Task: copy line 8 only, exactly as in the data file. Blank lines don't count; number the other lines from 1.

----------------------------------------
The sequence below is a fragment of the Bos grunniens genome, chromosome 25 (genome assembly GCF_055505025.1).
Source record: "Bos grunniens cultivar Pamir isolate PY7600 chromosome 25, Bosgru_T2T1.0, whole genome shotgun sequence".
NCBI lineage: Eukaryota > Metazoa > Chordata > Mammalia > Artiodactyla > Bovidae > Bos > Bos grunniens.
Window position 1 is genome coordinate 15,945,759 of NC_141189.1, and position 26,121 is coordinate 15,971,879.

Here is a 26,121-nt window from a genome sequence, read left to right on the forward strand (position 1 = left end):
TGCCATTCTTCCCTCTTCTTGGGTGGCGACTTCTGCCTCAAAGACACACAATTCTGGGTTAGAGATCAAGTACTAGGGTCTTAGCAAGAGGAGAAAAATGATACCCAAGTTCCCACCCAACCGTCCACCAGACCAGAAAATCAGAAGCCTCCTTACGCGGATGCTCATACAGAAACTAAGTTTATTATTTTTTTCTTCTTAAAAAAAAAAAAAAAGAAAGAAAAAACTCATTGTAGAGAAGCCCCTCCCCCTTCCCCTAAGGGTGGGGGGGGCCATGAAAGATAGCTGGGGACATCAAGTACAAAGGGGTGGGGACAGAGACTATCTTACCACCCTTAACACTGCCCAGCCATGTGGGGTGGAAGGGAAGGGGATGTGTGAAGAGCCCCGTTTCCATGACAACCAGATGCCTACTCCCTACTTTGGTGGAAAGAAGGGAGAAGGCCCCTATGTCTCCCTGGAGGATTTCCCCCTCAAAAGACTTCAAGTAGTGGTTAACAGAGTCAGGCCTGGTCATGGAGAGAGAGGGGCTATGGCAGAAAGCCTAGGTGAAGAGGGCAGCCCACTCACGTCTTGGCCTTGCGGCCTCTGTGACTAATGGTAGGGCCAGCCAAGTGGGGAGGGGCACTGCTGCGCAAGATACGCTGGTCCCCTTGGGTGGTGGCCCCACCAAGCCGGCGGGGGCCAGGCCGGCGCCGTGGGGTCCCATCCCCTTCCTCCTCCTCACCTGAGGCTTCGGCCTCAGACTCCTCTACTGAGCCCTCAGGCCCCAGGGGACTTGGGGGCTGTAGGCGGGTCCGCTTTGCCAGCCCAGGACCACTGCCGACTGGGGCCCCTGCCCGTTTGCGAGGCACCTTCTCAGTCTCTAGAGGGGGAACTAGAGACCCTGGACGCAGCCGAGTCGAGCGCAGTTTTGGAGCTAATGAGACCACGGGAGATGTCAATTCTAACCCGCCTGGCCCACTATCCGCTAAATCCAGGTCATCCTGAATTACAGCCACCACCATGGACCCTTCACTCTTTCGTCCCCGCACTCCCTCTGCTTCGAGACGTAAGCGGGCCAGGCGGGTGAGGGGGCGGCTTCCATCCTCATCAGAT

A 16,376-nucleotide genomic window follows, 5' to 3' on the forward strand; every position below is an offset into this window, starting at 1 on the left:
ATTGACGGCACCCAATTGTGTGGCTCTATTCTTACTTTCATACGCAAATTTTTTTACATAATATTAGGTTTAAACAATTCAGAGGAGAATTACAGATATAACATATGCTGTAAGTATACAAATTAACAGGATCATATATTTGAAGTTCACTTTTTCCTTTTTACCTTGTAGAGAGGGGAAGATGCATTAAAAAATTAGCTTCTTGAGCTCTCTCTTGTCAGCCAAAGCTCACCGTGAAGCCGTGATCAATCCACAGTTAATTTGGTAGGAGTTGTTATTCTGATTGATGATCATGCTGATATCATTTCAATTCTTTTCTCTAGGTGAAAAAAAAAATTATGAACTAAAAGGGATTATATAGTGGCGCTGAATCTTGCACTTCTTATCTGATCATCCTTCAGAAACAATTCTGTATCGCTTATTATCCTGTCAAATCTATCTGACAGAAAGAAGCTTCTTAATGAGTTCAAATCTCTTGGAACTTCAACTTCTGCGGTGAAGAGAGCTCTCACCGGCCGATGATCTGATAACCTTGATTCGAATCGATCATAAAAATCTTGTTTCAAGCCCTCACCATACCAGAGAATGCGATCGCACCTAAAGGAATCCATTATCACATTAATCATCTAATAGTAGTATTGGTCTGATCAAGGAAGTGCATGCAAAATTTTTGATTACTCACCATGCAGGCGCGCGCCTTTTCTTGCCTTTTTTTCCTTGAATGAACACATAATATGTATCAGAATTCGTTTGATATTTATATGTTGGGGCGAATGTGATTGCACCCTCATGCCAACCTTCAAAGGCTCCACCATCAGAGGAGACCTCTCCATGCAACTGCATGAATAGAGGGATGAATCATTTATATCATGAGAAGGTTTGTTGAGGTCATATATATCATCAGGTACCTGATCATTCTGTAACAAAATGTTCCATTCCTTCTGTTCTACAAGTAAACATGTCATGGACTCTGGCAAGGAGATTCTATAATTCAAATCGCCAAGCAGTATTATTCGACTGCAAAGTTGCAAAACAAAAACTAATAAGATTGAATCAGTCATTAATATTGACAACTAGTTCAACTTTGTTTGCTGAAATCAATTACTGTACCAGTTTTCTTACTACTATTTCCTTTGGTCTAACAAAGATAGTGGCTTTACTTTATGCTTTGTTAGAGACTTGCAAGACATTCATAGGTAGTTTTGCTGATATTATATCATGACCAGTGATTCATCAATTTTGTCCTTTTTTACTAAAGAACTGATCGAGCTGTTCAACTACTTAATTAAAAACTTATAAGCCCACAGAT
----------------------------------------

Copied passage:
ATTGACGGCACCCAATTGTGTGGCTCTATTCTTACTTTCATACGCAAATTTTTTTACATAATATTAGGTTTAAACAATTCAGAGGAGAATTACAGATATAACATATGCTGTAAGTATACAAATTAACAGGATCATATATTTGAAGTTCACTTTTTCCTTTTTACCTTGTAGAGAGGGGAAGATGCATTAAAAAATTAGCTTCTTGAGCTCTCTCTTGTCAGCCAAAGCTCACCGTGAAGCCGTGATCAATCCACAGTTAATTTGGTAGGAGTTGTTATTCTGATTGATGATCATGCTGATATCATTTCAATTCTTTTCTCTAGGTGAAAAAAAAAATTATGAACTAAAAGGGATTATATAGTGGCGCTGAATCTTGCACTTCTTATCTGATCATCCTTCAGAAACAATTCTGTATCGCTTATTATCCTGTCAAATCTATCTGACAGAAAGAAGCTTCTTAATGAGTTCAAATCTCTTGGAACTTCAACTTCTGCGGTGAAGAGAGCTCTCACCGGCCGATGATCTGATAACCTTGATTCGAATCGATCATAAAAATCTTGTTTCAAGCCCTCACCATACCAGAGAATGCGATCGCACCTAAAGGAATCCATTATCACATTAATCATCTAATAGTAGTATTGGTCTGATCAAGGAAGTGCATGCAAAATTTTTGATTACTCACCATGCAGGCGCGCGCCTTTTCTTGCCTTTTTTTCCTTGAATGAACACATAATATGTATCAGAATTCGTTTGATATTTATATGTTGGGGCGAATGTGATTGCACCCTCATGCCAACCTTCAAAGGCTCCACCATCAGAGGAGACCTCTCCATGCAACTGCATGAATAGAGGGATGAATCATTTATATCATGAGAAGGTTTGTTGAGGTCATATATATCATCAGGTACCTGATCATTCTGTAACAAAATGTTCCATTCCTTCTGTTCTACAAGTAAACATGTCATGGACTCTGGCAAGGAGATTCTATAATTCAAATCGCCAAGCAGTATTATTCGACTGCAAAGTTGCAAAACAAAAACTAATAAGATTGAATCAGTCATTAATATTGACAACTAGTTCAACTTTGTTTGCTGAAATCAATTACTGTACCAGTTTTCTTACTACTATTTCCTTTGGTCTAACAAAGATAGTGGCTTTACTTTATGCTTTGTTAGAGACTTGCAAGACATTCATAGGTAGTTTTGCTGATATTATATCATGACCAGTGATTCATCAATTTTGTCCTTTTTTACTAAAGAACTGATCGAGCTGTTCAACTACTTAATTAAAAACTTATAAGCCCACAGAT